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A long-awaited extension to Coney Island’s Luna Park, previously postponed by the coronavirus pandemic, finally kicked off Tuesday morning, less than a year before it opened to the public.
“It’s an incredible day for us, there are so many emotions,” said Alessandro Zamperla, President and CEO of Central Amusement International, the developer and operator hired by the city to manage Luna Park.
Zamperla halted its expansion plans for Luna Park in March 2020 when COVID-19 halted all new construction and chose not to restart the project as the entertainment district faced financial uncertainty during this season who passed.
Now, after a successful summer for the Entertainment District, the park owner is relaunching a project that he says will bring a variety of new entertainment to the People’s Playground – including a bespoke roller coaster that will intertwine with a new channel in logs, a ropes course called the Sky Chaser, and three new pedestrian plazas filled with dining, game and seating options.
Zamperla said the vision for the project is to bring something new to Coney Island. Riegelmann beach and promenade.
“It’s something that we miss,” Zamperla said. “A great ride on the water – it’s something our clients ask for in particular… and then we said we were going to do something really special, something custom made, so not only did we have the ride on the water, but we also have roller coasters.
The project, carried out in partnership with the Department of Parks and the City’s Economic Development Corporation, will also transform the concrete street ends of Stillwell Avenue, West 12th Street and West 15th Street from Wonder Wheel Way to Riegelmann Boardwalk into a new trio of pedestrian plazas that will allow visitors to enjoy the entertainment district more months of the year, Zamperla said.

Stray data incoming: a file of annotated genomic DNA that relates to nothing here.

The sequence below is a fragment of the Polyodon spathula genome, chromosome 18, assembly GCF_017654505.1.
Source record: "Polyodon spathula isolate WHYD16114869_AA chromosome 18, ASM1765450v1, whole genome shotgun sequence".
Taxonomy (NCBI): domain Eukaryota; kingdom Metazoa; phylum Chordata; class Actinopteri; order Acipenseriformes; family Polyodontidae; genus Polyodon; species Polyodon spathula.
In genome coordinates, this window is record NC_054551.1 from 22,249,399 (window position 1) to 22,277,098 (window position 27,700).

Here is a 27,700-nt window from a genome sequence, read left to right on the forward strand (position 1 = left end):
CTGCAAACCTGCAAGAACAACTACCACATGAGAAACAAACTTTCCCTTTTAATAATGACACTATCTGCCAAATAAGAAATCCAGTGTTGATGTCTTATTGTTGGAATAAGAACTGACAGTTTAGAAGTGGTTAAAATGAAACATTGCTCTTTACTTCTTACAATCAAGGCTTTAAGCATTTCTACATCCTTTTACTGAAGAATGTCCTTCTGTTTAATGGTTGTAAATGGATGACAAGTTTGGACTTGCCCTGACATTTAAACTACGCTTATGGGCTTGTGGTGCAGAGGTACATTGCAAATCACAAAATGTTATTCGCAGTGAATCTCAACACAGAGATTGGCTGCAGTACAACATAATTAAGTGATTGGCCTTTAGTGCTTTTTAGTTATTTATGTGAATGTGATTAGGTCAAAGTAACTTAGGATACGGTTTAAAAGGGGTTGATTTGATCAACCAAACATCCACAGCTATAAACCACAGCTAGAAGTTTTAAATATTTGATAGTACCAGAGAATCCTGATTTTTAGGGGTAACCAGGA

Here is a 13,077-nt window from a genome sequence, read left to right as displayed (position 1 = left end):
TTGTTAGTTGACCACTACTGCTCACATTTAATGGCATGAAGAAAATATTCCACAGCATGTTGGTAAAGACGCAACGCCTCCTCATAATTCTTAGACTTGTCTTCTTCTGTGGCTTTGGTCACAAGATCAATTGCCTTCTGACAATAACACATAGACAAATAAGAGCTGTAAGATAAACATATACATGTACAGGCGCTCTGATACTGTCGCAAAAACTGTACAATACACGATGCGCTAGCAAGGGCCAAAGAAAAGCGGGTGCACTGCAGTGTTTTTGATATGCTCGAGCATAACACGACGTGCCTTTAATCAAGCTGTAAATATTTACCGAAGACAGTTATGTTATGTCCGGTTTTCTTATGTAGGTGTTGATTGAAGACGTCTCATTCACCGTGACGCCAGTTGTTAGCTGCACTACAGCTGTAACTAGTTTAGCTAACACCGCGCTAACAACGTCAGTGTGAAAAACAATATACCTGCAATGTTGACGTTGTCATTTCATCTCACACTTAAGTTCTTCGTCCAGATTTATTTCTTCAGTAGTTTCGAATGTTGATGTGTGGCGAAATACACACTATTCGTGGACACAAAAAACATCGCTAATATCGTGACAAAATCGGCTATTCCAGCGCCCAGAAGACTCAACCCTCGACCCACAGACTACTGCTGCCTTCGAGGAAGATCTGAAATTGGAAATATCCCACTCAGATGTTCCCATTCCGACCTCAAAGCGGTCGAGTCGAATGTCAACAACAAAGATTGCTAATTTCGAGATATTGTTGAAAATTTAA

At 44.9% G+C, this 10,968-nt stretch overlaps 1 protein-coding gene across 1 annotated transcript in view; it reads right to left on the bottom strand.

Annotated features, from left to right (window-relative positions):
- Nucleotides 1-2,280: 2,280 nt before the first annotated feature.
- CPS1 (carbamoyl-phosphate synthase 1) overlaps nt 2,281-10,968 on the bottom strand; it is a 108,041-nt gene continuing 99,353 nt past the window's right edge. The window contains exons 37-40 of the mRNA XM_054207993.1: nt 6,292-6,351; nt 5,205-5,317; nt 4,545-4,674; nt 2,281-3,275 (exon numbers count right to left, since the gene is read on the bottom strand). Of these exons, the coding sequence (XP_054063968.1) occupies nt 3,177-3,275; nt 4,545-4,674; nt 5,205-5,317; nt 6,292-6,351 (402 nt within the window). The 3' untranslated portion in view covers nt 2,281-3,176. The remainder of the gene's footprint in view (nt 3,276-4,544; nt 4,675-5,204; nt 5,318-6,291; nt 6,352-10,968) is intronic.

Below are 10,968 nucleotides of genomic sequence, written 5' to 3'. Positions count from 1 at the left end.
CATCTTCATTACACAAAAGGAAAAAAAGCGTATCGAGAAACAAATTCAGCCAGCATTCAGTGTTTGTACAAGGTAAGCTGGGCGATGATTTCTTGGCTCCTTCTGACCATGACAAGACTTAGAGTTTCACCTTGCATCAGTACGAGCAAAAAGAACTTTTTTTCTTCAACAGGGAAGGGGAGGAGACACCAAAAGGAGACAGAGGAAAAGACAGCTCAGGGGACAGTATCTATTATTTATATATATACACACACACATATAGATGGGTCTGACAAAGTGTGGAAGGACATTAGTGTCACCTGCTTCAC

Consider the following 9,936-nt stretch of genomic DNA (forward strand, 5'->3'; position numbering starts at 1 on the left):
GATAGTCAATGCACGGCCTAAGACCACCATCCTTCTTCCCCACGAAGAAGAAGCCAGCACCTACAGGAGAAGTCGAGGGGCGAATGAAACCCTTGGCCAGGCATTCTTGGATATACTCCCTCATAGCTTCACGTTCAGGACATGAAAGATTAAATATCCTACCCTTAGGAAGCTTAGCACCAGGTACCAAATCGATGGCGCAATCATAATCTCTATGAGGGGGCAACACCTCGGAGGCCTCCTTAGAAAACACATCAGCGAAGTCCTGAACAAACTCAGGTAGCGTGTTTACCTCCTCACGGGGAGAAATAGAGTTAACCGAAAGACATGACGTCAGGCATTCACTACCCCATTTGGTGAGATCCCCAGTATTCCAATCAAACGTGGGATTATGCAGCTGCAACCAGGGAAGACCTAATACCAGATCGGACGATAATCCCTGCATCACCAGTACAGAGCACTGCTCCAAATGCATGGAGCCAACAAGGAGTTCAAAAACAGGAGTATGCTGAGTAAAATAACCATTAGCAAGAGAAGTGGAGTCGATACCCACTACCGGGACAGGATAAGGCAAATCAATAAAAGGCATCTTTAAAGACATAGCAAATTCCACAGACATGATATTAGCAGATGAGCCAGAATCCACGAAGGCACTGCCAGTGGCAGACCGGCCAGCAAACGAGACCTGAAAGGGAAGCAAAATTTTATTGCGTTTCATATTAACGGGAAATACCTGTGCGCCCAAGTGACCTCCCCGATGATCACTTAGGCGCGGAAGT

“These new pedestrian plazas will be an outdoor entertainment destination with food, games and shops adorned with shaded seating and greenery that will invite the community and our guests to relax and enjoy Coney Island for more days. and longer, ”he said. .
Similar to the timber channel, Zamperla said the name of the incoming ropes course, the Sky Chaser, was devised by children at the YMCA of Coney Island. Meanwhile, the names of the roller coaster and the log channel have yet to be decided, he told Brooklyn Paper.
Construction and operation of the new series of rides at Luna Park is expected to create thousands of jobs, which will be easily accessible to the Coney Island community through HireNYC and the Mermaid Avenue Workforce1 Center.
At the October 5 inauguration, local council member Mark Treyger applauded the expansion plan for its mission to revitalize the Entertainment District, especially at a time when Brooklynites need the People’s Playground the most.
“It’s also about activating and reinvigorating this historic amusement district,” Treyger said. “I think this is the most magical place in New York and I think I can say it for sure. We need Coney Island more than ever.
Rachel Loeb, CEO of NYCEDC, said the Entertainment District has made huge strides since the Entertainment District reopened in April, and spoke about all the improvements to the peninsula since the district was rezoned in 2009.
“We are excited about all of the continued growth. You can see all the housing that has happened as a result of the rezoning, all the infrastructure improvements, the resilience improvements, ”Loeb said. “It’s really remarkable to see how we have progressed in 10 years and how far we are going to go.”
The Parks Department deputy commissioner for projects and planning called Luna Park a step in the right direction after a difficult time during the pandemic.
“The whole year there was no Luna Park, there really was no Coney Island,” said David Cerron, “and I think that makes this moment so much more meaningful and exciting. ”